It’s also worth mentioning that David McNarry’s own party, the Ulster Unionist Party, signed up to the Good Friday Agreement in 1998, almost 12 years ago now, which included the following commitment by the British Government.

    • explore urgently with the relevant British authorities, and in co-operation with the Irish broadcasting authorities, the scope for achieving more widespread availability of Teilifis na Gaeilige in Northern Ireland;

    If it’s timing that’s worrying Mr McNarry, surely it should be what was the delay in implementing something which had been called for ‘urgently’ and to which his own party had signed up. Is he on message or not?

  • DerTer

    The basic Sky package available in NI already includes RTE 1 & 2 and TG4 (but not TV3). All that needs to happen to provide complete ‘free’ coverage is for the authorities in the Republic to permit (1) unscrambled access to these channels on FreeSat (which uses the same satellite) and (2) – since the capacity of Freeview free-to-air is very high – to allow transmission from all UK sites as Freeview is fully rolled out between now and 2012. Both these measures would cost very little to implement. Does anyone (except of course David McNarry) anticipate any political problems with this?

  • PJ Maybe

    Given that the UK broadcast uses the MPEG2 compression for DTT and ROI uses MPEG4 / H264.AVC there is going to be an inordinate amount of whinging and general bemusement about which compatible boxes will cover both. See this from 2008.

    http://www.siliconrepublic.com/news/article/11001/new-media/tvs-may-not-be-digital-ready

    The practical solution is for the RTE signal to be allocated space on one of the Freeview multiplexes. This neatly dodges the compatibility issues. Similarly for the BBC in ROI.

  • slug

    I hope that ITV1, ITV2, Channel4 etc will also be available south of the border, not just BBC.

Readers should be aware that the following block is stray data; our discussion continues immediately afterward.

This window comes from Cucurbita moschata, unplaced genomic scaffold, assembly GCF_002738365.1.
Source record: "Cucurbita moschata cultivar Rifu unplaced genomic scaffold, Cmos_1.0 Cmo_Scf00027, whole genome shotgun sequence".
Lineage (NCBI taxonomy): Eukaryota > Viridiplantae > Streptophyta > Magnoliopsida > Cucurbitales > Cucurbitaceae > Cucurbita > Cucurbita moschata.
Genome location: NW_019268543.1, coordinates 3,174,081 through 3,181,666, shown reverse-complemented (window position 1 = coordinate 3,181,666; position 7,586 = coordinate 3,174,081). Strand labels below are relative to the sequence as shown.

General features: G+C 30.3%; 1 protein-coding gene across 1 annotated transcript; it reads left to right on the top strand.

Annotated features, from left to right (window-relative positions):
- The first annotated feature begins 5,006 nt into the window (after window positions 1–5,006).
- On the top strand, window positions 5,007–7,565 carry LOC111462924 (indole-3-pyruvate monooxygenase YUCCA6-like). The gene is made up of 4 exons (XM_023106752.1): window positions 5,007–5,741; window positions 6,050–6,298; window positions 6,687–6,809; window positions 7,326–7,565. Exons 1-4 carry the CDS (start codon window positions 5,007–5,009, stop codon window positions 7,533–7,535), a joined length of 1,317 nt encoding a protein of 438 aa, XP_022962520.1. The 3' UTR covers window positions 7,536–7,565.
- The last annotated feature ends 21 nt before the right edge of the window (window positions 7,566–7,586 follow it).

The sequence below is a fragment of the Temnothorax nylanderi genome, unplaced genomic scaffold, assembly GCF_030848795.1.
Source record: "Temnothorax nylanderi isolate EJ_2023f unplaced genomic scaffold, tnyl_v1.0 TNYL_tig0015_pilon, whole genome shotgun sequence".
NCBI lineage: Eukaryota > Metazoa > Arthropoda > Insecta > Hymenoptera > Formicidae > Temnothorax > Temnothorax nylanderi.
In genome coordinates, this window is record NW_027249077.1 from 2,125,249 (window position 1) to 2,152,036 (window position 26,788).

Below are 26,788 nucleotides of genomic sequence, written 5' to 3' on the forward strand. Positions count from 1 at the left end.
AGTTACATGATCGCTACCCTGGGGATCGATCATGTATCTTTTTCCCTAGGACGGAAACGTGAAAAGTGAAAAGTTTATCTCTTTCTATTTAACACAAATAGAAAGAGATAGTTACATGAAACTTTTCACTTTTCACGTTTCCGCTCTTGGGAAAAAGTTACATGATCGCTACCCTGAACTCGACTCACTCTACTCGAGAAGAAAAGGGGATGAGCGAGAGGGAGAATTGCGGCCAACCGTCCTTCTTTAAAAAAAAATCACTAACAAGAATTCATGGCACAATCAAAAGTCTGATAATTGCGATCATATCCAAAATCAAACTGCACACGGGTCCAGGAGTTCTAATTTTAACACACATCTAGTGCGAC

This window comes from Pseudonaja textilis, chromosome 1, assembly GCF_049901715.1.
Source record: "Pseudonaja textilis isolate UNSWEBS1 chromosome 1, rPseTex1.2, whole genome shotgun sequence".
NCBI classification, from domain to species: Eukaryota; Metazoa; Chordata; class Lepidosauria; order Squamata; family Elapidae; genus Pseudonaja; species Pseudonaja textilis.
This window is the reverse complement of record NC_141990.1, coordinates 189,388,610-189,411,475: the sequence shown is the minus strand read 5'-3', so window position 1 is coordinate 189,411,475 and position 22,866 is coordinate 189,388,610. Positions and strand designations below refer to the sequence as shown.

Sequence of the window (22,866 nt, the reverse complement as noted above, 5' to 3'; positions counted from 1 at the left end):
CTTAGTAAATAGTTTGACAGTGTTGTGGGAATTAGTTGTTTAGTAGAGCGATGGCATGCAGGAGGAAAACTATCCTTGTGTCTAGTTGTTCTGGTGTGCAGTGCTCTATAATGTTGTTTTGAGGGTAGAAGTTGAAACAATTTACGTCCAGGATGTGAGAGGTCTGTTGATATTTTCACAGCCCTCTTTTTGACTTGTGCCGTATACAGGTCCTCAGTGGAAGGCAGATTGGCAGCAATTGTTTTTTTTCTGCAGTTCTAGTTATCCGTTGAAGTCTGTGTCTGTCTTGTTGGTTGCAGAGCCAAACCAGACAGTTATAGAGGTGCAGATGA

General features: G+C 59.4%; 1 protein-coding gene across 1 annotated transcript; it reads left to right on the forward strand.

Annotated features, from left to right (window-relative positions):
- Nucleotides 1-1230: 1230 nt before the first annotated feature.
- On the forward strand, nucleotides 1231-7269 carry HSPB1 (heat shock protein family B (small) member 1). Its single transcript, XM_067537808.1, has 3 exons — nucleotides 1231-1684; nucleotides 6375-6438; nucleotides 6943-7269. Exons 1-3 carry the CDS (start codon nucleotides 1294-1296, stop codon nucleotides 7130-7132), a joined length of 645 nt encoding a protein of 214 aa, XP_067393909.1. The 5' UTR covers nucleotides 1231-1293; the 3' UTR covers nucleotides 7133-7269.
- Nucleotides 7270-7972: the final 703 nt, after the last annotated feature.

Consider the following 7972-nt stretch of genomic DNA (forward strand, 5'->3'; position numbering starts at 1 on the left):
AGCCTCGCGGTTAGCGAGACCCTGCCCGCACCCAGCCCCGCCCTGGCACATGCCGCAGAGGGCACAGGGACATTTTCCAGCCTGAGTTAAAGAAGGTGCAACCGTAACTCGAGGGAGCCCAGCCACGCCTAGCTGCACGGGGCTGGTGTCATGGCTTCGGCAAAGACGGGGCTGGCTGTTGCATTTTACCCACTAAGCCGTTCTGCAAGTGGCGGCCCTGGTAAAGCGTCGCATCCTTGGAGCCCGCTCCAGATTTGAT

• st etienne

    The agreement for full free- to- air reciprocity between the BBC and RTE after analogue switch-off in 2012 is thoroughly good news and is in the spirit of the GFA.

    I’ve never come across an interaction between the British and Republic governments that wasn’t ‘in the spirit of the GFA’

  • Alias

    Hopefully RTE and TV4 will transmit plenty of traditional Irish dancing, fiddley-dee music, and covert political propaganda up there, thereby indoctrinating the natives with a subliminal love for all-things Irish. ;)

  • someone

    What is McNarry like?!

    I’m unionist, I’m planning to donate my vote to UCUNF at the general election, and I welcome a deal that gets RTE on my TV – wise up McNarry.

    To all the non-unionists – please note that the numpty politicians who call themselves unionists often don’t represent the common views of the ordinary unionist voter, whose interest in this lies in whether they have any decent programmes we haven’t seen yet :-) (I’m hoping this UCUNF idea works in getting some new, sensible faces on the scene)

  • willis

    “I assume there will be fewer black spots than with analogue – that’s part of the point of digital.”

    Certainly with a combination of Freeview and Freesat there should be fewer black spots, but Freeview is still a terrestrial transmission system so hills and water are still a problem

    http://www.ukfree.tv/txdetail.php?a=IJ287750

  • http://irishdigitaltvfan.wordpress,com seo

    There was a change to that MOU/press release….BBC in the ROI unlike RTÉ in the North will be on a paid-for basis. The mistake of FTA BBC in ROI was passed of as an error spotted between the press release and MOU.

  • http://pippakin-meiow.blogspot.com pippakin

    Its good and probably inevitable. Pity neither of them are the bees knees but you take what you can get.

    As for the Irish language the Brits will do what they always do and ignore it, which to be fair is what most Irish do…